Starting with 4B from the scale above, how long can you hold the note at this quiet level and keep your delivery consistent? Using the same note, go again but increase the dynamic level to medium loud (mezzo forte). Remember to extend the note, keeping it accurate, full toned and consistent. Next, using the same note, increase your dynamic to loud (forte), without throttling or forcing the note. Accuracy, good tone and consistency are key to this exercise.

Finally we need to introduce differentiation. In one breath, start really quietly, gradually increase the volume to loud, then take it back to a whisper. This is how we add light and shade to our playing. Growing louder is called crescendo. Growing softer is called diminuendo, or decrescendo. If you can do all this successfully, you’re working from a position of control, balance and with good tone. Take this exercise and apply it to each of the remaining notes along the scale.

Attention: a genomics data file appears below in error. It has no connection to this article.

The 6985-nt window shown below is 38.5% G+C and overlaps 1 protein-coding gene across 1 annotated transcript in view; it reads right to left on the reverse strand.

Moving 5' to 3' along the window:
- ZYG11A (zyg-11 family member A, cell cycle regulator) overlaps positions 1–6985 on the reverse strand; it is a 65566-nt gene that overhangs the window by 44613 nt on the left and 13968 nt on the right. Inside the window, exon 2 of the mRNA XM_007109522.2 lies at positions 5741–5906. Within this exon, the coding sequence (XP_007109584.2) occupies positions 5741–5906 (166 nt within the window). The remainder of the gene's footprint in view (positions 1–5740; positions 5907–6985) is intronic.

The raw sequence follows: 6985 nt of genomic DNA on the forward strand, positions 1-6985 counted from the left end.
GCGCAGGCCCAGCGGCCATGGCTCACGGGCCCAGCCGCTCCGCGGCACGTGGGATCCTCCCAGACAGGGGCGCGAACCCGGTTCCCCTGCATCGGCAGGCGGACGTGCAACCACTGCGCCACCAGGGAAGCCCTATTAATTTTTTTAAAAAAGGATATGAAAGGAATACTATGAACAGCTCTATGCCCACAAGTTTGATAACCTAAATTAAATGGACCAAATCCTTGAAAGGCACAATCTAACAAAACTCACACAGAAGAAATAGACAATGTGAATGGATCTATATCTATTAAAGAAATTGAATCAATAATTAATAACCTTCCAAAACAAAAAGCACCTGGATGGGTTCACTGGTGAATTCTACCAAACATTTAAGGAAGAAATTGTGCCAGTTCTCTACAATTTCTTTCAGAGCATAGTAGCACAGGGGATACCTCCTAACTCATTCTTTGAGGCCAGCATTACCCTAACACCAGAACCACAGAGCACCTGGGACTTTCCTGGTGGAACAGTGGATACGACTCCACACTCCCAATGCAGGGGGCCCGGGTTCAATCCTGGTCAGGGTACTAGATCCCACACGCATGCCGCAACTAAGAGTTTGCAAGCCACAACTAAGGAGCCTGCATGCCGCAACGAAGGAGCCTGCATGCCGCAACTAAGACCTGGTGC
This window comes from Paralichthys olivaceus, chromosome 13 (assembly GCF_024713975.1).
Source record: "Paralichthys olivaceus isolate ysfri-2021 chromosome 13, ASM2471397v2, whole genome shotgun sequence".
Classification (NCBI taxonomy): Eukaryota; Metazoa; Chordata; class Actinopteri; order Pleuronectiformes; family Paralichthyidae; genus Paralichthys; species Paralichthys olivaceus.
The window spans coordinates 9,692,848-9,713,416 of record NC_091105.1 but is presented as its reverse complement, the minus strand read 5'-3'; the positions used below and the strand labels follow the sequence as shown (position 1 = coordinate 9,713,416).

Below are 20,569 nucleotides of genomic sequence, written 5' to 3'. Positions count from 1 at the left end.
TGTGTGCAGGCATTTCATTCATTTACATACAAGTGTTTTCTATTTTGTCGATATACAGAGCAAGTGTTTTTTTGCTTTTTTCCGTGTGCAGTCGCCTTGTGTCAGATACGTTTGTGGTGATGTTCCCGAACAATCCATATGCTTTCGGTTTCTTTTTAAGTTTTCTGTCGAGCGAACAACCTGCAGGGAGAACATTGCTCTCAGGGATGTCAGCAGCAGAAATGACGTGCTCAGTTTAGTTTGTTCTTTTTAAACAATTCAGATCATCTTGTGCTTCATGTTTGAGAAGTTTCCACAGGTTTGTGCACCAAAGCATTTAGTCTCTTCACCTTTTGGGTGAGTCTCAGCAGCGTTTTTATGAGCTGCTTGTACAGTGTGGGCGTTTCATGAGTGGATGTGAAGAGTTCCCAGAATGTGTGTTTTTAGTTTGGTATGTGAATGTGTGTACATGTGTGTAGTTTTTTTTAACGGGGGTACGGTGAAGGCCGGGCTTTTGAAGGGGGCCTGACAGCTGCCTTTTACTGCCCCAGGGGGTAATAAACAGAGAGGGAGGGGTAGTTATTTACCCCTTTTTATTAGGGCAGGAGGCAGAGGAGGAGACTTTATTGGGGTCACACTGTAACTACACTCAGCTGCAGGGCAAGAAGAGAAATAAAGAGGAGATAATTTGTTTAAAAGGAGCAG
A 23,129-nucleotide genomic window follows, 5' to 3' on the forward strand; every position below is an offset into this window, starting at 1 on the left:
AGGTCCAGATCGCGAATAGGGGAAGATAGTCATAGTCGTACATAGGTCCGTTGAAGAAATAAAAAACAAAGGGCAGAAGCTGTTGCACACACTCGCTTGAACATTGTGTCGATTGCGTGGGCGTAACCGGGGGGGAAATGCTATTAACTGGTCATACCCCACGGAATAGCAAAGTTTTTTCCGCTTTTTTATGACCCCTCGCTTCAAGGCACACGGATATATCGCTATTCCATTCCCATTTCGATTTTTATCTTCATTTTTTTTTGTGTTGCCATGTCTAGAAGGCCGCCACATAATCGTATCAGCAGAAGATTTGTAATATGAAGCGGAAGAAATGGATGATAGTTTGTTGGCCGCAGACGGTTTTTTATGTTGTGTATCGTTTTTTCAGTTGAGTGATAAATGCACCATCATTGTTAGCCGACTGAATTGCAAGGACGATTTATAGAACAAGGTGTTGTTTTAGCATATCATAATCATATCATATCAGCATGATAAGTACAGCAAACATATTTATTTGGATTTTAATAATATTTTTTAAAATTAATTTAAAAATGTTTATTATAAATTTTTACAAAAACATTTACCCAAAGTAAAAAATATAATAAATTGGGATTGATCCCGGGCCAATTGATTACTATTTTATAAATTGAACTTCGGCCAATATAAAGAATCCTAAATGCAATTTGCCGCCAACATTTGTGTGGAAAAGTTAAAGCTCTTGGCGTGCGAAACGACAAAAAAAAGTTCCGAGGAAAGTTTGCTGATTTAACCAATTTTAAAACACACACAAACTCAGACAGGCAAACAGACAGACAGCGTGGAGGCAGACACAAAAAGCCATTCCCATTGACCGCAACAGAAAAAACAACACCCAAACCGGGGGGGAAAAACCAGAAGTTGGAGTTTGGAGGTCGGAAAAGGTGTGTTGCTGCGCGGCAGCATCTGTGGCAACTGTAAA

For an added challenge play your scale medium loud and with tone, but consciously breathe through and connect the notes, so that they merge into each other. Remember to work from your diaphragm. This is legato. Now go again, this time stopping each note as quickly as you start it, leaving a short break between notes. Remember to cut the final note short too. The net effect will sound like you’re tip-toeing through the scale. This is staccato. Applying legato and staccato will promote good breath control and adds texture to your playing.

Next time you play your favourite piece of music, experiment with dynamics and texture. They will really improve your expressive capabilities and engage your audience.